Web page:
Regarding illiquidity, investors quite rightly want to know whether the premium over more liquid fixed income investments is enough to justify the longer lock up that private credit requires. As shown in the following chart, private credit outperforms syndicated bank loans by about 300-500 bps on a relative basis and outperforms high-yield by 200-300+ bps. Given how low rates have been, this premium represents a major boost in returns on a relative basis. And, compared to traditional forms of fixed income investments such as municipal bonds and investment grade bonds, the premium can end up more than doubling returns. Importantly, the duration of private direct lending funds has also come down in recent years with most now in the 6- to 8-year range and some even below that.5
So how are private credit managers able to generate attractive risk-adjusted returns and how are these loans protected on the downside? With the current bull market now officially the longest in history and the risk of a recession seeming more likely, the latter question is on many investors’ minds as they re-evaluate their portfolios and look for safer places to put their money while hopefully receiving a reasonable yield.
Most direct lenders invest in senior secured debt, including first lien and unitranche loans (which combine a company’s first and second lien debt into a single security). These lenders are therefore positioned at the top of the capital structure and have a priority claim in the event of a default.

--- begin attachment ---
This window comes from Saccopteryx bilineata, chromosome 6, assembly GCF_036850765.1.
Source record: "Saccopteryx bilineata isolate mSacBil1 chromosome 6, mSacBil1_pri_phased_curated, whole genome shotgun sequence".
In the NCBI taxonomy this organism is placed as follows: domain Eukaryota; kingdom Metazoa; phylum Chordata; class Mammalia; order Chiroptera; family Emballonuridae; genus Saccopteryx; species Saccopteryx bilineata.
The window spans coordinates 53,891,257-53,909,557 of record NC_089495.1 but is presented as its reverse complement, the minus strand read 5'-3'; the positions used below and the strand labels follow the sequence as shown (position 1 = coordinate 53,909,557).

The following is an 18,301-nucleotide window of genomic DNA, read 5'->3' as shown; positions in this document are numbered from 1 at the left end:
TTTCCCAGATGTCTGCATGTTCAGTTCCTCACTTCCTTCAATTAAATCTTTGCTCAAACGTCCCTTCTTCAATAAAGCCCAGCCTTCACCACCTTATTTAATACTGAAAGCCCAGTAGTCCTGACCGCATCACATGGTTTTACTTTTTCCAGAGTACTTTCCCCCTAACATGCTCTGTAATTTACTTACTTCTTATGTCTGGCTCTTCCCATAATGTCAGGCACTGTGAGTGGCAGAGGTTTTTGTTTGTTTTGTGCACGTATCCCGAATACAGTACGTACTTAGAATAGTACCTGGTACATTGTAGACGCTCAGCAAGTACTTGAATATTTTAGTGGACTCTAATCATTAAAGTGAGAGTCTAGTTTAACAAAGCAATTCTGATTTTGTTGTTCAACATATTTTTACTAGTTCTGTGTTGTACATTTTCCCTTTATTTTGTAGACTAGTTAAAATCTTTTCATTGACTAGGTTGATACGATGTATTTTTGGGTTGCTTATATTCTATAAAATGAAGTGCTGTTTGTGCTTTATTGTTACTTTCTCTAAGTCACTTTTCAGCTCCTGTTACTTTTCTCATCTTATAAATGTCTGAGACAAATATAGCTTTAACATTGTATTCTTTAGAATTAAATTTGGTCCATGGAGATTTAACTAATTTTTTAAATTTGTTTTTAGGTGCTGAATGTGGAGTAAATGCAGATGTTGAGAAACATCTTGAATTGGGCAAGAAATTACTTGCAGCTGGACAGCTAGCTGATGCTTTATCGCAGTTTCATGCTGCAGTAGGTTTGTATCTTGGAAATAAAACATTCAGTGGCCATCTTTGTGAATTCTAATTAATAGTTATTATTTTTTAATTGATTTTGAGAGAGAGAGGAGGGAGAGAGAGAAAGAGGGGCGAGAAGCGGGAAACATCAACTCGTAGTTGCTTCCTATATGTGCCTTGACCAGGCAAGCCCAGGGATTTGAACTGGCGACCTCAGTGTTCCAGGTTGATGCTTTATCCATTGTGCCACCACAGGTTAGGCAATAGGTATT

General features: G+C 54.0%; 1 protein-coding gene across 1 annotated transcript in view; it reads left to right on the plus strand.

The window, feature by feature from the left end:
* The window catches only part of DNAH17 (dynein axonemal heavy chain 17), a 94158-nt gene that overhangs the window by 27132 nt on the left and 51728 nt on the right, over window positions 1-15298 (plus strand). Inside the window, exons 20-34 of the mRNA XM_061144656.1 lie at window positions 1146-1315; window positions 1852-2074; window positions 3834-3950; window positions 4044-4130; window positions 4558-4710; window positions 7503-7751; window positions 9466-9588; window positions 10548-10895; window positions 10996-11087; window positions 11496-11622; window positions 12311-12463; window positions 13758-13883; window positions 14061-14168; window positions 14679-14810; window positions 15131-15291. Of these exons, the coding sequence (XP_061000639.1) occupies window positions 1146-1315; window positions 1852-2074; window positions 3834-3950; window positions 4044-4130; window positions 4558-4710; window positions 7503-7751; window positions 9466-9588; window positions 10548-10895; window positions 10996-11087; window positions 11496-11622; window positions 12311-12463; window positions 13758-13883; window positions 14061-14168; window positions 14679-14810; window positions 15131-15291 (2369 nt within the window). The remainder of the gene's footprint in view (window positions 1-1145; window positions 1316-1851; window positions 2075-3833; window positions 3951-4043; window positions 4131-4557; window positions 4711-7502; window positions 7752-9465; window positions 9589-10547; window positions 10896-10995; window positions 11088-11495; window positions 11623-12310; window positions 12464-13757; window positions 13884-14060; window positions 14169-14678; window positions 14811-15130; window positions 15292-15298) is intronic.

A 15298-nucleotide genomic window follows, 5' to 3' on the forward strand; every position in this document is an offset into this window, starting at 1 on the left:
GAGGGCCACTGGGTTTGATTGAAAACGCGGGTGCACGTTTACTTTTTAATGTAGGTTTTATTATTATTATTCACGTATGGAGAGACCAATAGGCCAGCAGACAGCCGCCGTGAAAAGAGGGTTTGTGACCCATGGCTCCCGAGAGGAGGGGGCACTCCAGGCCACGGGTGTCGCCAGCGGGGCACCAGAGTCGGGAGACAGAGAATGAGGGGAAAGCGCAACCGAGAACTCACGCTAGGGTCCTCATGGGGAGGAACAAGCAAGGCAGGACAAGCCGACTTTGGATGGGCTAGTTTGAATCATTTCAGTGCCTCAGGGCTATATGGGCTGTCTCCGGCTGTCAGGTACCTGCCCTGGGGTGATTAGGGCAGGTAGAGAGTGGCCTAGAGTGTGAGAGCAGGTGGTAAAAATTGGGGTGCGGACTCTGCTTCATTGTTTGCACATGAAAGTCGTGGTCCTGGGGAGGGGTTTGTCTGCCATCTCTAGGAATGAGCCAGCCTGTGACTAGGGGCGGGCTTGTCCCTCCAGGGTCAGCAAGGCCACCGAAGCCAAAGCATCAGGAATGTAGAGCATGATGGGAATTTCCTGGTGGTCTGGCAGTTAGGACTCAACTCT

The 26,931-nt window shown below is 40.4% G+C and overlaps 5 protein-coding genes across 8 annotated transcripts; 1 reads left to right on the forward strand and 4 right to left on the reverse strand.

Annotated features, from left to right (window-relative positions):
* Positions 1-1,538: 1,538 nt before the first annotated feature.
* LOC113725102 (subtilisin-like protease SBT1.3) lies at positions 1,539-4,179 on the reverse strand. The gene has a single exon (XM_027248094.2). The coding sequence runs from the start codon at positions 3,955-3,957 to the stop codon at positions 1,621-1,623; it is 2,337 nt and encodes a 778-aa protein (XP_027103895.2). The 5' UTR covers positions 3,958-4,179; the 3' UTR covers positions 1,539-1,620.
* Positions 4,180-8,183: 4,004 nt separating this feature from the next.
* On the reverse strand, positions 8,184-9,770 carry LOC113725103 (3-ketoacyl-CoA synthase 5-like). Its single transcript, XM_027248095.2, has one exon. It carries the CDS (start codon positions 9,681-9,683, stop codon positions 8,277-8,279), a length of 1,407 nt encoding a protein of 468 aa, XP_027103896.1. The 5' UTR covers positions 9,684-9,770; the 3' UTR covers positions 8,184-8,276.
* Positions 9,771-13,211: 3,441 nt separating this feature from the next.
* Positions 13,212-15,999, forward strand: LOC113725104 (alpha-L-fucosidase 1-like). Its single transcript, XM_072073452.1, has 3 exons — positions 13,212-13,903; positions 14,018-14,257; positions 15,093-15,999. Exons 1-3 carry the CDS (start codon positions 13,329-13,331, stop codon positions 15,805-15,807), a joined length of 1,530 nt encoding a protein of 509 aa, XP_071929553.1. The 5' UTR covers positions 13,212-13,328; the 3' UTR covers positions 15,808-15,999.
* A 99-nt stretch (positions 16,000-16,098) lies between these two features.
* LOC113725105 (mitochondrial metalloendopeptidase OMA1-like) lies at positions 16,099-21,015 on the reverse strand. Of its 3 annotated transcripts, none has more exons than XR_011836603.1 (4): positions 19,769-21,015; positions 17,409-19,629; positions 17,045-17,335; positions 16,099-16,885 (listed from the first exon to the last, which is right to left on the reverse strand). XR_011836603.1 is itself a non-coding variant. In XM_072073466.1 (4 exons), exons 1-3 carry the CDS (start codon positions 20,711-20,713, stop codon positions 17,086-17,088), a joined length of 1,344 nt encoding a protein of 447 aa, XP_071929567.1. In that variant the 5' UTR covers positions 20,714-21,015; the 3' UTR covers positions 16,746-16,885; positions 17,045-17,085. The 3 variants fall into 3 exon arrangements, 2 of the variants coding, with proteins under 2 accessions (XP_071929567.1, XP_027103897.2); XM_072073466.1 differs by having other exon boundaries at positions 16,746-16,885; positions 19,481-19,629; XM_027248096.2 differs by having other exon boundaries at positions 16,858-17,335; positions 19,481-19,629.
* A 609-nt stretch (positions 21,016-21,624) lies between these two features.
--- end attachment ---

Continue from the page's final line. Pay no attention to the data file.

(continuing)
Experienced and disciplined private credit managers are typically able to achieve strong downside protection because the privately-negotiated nature of their transactions permits them to conduct extensive due diligence on potential borrowers and secure covenants. This process allows a lender to better assess the credit quality of a company by more thoroughly evaluating critical factors such as its cash flow profile, quality of revenue, competitive positioning within its industry, and the strength of its management team. This diligence process is extensive and can take four to eight weeks, in contrast to syndicated loan buyers who typically rely on materials provided by the borrower’s underwriter and are often “term takers” — meaning they have little ability to negotiate terms or covenants. Broadly syndicated loans (“BSL”) are typically focused on debt packages of $250 million and above, and the BSL market is relatively liquid with larger pools of capital providing a highly competitive market where there are generally fewer protections for the lender in the form of financial covenants. By contrast, many private credit managers have been able to take advantage of their due diligence findings and their direct negotiating position by including strong structural protections into their loan agreements, including financial covenants and prepayment penalties.